HARRISON, N.J. — The New England Revolution dealt the killer blows against the New York Red Bulls with paintbrushes instead of swords.
The Revolution won the first leg of their Eastern Conference Championship series Sunday at Red Bull Arena by a score of 2-1. With the win, New England has taken one giant step toward MLS Cup 2014, which it can reach with a win or a draw in the return leg on Saturday at Gillette Stadium.
The superb goals Teal Bunbury and Jermaine Jones scored for New England starkly contrasted with the game’s hard-fought nature. The Revolution and the Red Bulls battled for 90 minutes, as the intensity of playoff competition threatened to boil over into full-blown conflict between the teams.
The Revolution ultimately prevailed by successfully juggling the urges of self-expression with the need for selfless sacrifice for the common good.
A traveling contingent of 1,100 Revolution fans combined with nearly 24,000 Red Bulls fans to create a pulsating atmosphere, which befit the occasion. The teams responded with a fast-paced, wide-open game in which crunching tackles and clear-cut scoring chances were the norm throughout. The statistics — 11 shots on goal, 10 yellow cards and three goals — tell the story well in this case.
The game had already produced two point-blank saves, an ignored penalty appeal and several other moments of contention when Bunbury scored a wonder-goal in the 17th minute. The Revolution winger beat Amboise Oyongo with a step-over before curling a left-footed shot into the top corner of the Red Bulls goal from outside the penalty area.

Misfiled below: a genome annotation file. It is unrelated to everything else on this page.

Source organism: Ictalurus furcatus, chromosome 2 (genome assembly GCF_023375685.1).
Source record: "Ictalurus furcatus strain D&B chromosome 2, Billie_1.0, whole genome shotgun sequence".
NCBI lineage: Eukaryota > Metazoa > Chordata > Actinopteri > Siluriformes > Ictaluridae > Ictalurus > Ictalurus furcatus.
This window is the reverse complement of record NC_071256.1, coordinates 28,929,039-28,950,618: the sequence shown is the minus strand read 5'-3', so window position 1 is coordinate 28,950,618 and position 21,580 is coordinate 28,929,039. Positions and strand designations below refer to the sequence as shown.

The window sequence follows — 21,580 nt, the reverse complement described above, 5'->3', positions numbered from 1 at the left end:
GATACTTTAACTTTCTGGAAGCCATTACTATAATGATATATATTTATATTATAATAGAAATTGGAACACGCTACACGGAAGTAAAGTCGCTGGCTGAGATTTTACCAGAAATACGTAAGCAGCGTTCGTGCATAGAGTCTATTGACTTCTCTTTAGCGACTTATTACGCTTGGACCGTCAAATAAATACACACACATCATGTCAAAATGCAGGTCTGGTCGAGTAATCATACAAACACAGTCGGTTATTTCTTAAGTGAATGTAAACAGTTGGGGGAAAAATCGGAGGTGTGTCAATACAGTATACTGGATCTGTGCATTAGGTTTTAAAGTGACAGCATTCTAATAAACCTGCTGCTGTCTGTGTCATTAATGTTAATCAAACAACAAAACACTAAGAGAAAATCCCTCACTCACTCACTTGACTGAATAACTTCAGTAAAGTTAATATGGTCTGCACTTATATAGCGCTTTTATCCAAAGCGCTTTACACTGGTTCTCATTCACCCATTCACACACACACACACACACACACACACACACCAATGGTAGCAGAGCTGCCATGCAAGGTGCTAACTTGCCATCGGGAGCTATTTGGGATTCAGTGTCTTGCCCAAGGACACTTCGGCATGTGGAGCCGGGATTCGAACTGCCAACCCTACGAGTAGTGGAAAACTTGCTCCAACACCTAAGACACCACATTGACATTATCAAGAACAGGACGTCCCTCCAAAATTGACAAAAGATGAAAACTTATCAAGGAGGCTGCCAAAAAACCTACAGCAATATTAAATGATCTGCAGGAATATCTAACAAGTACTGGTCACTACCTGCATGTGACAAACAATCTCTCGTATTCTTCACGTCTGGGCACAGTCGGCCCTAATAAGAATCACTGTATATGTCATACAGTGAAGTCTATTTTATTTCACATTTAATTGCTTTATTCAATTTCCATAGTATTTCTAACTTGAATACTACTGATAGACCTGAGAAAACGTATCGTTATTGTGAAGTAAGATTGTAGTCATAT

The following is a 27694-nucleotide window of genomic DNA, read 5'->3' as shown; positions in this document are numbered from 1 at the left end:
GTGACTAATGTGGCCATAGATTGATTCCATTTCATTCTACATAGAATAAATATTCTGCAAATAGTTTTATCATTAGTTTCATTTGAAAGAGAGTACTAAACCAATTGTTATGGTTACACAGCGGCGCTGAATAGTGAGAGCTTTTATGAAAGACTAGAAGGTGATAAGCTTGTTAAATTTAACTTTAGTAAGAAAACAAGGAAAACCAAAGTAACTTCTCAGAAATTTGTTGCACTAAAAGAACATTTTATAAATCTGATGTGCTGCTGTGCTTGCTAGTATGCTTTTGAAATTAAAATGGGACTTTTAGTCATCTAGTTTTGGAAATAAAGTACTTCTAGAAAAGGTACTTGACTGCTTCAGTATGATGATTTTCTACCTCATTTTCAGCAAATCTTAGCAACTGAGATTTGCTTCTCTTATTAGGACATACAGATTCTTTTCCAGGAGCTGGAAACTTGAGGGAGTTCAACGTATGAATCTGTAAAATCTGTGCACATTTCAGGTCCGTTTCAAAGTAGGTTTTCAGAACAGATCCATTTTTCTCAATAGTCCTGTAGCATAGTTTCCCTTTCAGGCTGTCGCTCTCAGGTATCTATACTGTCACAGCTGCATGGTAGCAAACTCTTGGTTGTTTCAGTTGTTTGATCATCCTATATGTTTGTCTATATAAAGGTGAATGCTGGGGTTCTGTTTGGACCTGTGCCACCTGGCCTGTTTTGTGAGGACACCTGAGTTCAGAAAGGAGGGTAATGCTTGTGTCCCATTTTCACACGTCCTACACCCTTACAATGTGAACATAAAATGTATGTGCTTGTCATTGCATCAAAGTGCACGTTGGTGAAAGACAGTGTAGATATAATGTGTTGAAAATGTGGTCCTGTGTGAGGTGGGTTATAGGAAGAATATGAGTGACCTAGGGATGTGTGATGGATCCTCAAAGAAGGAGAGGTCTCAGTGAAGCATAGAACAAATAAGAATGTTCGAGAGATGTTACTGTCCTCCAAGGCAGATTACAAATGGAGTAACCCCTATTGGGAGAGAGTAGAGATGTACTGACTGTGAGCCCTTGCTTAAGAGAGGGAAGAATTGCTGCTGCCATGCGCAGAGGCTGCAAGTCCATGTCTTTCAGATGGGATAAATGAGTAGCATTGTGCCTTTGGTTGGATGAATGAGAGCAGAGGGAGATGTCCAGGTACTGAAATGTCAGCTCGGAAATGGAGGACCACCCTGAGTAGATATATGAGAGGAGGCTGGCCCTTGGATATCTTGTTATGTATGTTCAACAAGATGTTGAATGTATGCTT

Bunbury said it was natural for him to create (what we called) “art” under extreme pressure.
“I think it’s for each player it’s a bit different,” Bunbury said after the game. “It’s always going to be a battle out there, but when you have those opportunities and moments, what separates players is trying to make the most of it. Sometimes it might come off and sometimes not, but if you’re scared to try those things, you’ll never push yourself to the next level. It’s all in the works of your DNA as a soccer player.”
Bradley Wright-Phillips cancelled out Bunbury’s opener 10 minutes later, ending a scrappy sequence of play with a headed goal from close range.
The game was competitive as ever, and the Red Bulls should have scored one of three genuine chances it created in the second half against the hard-pressing Revolution defense. New York paid a heavy price for its failure to capitalize on its opportunities.
The Red Bulls had contained Lee Nguyen effectively for 85 minutes, when he received the ball in the midfield and took off toward the opponents’ goal. The defense collapsed on Nguyen as he slipped a perfectly weighted pass to Bunbury. The Revolution goal scorer turned provider, finding Jones’ late run with an accurate delivery into the box.
Having led New England’s effort through sheer willpower and brute force, Jones completed the flowing team move with a delicate, sliding shot, which sent his team back north with both the early spoils and style points in the bag.
Photo by Noah K. Murray/USA Today Sports Images